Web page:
28 Apr Ken Miles Headed West Sunday
From left standing: Ed Lloyd, Mark Conan, Matt Wallace, Gordie Pollard, Jimmy Mack, Loren Eastburn, Ed Baxter, AB Brand, Gordo Amsler. From Left seated: Gus Guenther, The Show Dog Himself – Former 614 TFS Leader Ken Miles, with Randy Stephen, Ops Officer, Bobby Beckel, Bob Breault, Les Frazier.
PALM DESERT, CA – Maj. Gen. Kenneth Miles, a highly decorated fellow F-100 Vietnam War Fighter Pilot and a philanthropist noted for his leadership at the Palm Springs Air Museum,died Sunday.
Miles, an 86-year-old Palm Desert resident, died at home after a battle with prostate cancer, family friends said. He will be buried at Arlington National Cemetery in Virginia.
During his life, he was a combat pilot who flew many missions over Korea, Japan and Vietnam for the United States Air Force. After he retired, he was a key figure in raising money for the air museum and for the McCallum Theatre for the Performing Arts in Palm Desert.
“He was the epitome of a gentleman and was a consummate warrior and a fantastic businessman,” museum chairman and CEO Fred Bell said. “He was a philanthropist and involved in the community in so many ways. He was a bright light in the valley. He was really a pillar of the community.”
Born in 1928, Miles served in the United States Air Force for 32 years. During his career, he flew 337 missions from 1967 to 1968 over Vietnam alone.
Miles received many honors and awards for his service, including the Silver Star, the third-highest honor given to military members for valor in combat. Other awards include the Legion of Merit medal, two Distinguished Flying Crosses and various other U.S. and foreign military designations.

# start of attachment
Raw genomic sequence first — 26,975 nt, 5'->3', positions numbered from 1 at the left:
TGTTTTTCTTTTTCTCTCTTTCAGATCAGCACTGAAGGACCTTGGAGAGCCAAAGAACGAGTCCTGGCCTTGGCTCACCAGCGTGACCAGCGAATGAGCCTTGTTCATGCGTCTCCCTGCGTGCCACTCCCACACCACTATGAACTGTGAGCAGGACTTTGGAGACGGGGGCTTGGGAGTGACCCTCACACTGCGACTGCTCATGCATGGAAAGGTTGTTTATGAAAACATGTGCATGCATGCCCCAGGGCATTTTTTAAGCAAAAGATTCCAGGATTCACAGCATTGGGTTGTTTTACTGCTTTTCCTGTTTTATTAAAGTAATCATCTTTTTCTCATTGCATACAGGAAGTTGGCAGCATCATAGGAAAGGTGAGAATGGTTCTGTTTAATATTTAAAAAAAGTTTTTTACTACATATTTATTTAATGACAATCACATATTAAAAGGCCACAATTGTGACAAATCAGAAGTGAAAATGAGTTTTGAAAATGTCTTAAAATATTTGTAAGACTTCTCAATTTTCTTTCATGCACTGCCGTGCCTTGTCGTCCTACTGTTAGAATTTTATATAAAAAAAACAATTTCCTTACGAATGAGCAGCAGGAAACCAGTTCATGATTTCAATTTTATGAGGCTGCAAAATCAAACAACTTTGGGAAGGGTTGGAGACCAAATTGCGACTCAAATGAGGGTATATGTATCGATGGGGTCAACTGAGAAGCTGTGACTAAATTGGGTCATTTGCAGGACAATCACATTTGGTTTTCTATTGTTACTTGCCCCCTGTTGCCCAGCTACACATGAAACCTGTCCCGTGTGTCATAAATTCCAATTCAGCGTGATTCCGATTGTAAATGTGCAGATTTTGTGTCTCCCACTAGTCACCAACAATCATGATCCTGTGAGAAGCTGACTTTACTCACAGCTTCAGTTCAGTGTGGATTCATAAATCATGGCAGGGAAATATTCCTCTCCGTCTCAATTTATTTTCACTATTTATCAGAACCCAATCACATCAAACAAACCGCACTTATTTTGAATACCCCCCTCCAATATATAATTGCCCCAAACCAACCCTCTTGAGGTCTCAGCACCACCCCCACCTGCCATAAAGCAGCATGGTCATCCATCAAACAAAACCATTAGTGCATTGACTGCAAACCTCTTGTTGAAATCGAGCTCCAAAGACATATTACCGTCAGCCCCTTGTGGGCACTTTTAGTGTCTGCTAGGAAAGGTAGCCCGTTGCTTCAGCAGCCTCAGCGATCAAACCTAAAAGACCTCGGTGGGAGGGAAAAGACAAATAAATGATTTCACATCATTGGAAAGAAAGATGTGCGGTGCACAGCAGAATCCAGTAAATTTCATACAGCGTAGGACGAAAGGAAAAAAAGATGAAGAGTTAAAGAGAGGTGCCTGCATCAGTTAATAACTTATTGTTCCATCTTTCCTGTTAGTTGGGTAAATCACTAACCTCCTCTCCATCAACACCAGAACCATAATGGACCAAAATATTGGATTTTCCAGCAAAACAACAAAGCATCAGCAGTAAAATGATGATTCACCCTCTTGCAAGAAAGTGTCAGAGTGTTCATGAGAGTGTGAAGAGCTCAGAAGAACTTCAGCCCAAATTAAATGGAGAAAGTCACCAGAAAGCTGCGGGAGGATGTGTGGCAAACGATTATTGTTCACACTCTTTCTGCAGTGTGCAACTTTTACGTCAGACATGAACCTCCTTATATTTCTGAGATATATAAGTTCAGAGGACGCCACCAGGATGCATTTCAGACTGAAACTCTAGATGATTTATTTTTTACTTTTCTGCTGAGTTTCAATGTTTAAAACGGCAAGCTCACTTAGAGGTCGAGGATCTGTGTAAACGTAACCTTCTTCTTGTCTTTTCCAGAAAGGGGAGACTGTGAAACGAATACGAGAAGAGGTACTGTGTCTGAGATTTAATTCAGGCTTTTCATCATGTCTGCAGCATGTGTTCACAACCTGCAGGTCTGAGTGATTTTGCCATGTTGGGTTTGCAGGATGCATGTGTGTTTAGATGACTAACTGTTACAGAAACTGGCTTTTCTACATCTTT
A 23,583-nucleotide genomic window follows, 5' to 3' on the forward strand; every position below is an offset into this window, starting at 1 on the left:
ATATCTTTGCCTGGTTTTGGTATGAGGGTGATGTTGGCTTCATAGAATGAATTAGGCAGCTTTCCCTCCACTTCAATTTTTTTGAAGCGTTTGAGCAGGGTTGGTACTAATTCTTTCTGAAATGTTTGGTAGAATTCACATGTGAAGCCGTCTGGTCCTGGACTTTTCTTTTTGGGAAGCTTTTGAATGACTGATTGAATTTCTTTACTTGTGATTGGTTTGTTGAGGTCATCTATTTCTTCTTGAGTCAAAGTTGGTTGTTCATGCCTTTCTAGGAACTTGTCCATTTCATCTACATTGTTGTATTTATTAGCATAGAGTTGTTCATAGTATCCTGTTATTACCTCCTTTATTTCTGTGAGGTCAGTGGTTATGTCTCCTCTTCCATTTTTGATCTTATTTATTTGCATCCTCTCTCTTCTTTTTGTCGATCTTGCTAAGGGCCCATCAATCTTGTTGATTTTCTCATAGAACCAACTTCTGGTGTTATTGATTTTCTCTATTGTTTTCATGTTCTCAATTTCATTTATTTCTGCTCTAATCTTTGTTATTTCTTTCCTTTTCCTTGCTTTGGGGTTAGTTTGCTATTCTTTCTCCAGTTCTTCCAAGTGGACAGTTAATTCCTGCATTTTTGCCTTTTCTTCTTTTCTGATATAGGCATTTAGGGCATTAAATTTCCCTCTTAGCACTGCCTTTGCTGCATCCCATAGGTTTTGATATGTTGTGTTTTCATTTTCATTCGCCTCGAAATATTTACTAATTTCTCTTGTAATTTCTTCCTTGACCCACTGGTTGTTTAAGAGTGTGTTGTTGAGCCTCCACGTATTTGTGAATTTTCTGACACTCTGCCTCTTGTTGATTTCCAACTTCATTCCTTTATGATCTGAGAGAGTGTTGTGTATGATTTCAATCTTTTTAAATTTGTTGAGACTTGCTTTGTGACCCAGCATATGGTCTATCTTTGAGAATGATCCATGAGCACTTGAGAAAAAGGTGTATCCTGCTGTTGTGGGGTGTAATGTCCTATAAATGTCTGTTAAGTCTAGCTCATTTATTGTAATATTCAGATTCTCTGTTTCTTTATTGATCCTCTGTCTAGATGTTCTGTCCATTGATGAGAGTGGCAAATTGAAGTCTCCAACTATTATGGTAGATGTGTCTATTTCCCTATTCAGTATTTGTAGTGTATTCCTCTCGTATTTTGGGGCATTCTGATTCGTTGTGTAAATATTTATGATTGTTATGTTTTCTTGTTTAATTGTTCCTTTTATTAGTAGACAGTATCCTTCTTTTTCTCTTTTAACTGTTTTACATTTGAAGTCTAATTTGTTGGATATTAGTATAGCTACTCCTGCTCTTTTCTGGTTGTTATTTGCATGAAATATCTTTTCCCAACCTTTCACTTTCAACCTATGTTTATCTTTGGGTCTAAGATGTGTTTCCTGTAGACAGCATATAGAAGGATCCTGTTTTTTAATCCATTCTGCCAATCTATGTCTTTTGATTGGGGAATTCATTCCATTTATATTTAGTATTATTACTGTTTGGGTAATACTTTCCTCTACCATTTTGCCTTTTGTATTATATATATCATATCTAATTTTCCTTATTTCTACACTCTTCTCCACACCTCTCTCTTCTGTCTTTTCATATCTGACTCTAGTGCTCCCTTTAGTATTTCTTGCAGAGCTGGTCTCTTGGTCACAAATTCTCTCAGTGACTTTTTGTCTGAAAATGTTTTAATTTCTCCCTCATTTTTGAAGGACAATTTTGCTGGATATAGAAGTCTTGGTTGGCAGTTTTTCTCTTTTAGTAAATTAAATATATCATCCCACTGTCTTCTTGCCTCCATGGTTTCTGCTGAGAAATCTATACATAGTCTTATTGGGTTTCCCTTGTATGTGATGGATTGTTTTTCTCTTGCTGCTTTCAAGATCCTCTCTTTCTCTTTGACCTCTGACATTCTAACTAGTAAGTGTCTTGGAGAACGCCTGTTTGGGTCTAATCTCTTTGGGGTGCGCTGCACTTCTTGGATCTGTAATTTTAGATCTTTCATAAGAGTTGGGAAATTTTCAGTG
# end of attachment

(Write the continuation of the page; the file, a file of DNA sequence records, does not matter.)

After he retired from the military, Miles served on the board of the Palm Springs Air Museum. In 2010, the museum named its state-of-the-art Aviation Science Center in his honor.
And during a gala in February that honored decorated veterans, Miles pledged $250,000 for a new museum hangar that will house Vietnam-era aircraft.
“He certainly was a marvelous leader,” his wife, Karen Miles, told The Desert Sun on Sunday. “In the military, he was phenomenal — he did get a Silver Star — and he carried that leadership through everything he did.
Miles also was on the McCallum Theatre’s board of trustees and contributed to the Buddy Rogers Youth Symphony in Indian Wells.
Besides his wife, Miles is survived by three children — retired Col. Ross Miles and his wife Karen of San Antonio; Douglas Miles of Burlingame, Calif.; and Wendy Miles-Brower and her husband, Charles, of New York City — and by three grandchildren.
A memorial service will be held 2 p.m. Saturday at the air museum at 745 N. Gene Autry Trail.
“He was a great warrior, a hero in the Vietnam War and a great leader for the Palm Springs Air Museum, and a very fine personal friend,” museum treasurer Bill Bramer said. “He very open to giving guidance and being helpful, and he was always positive.”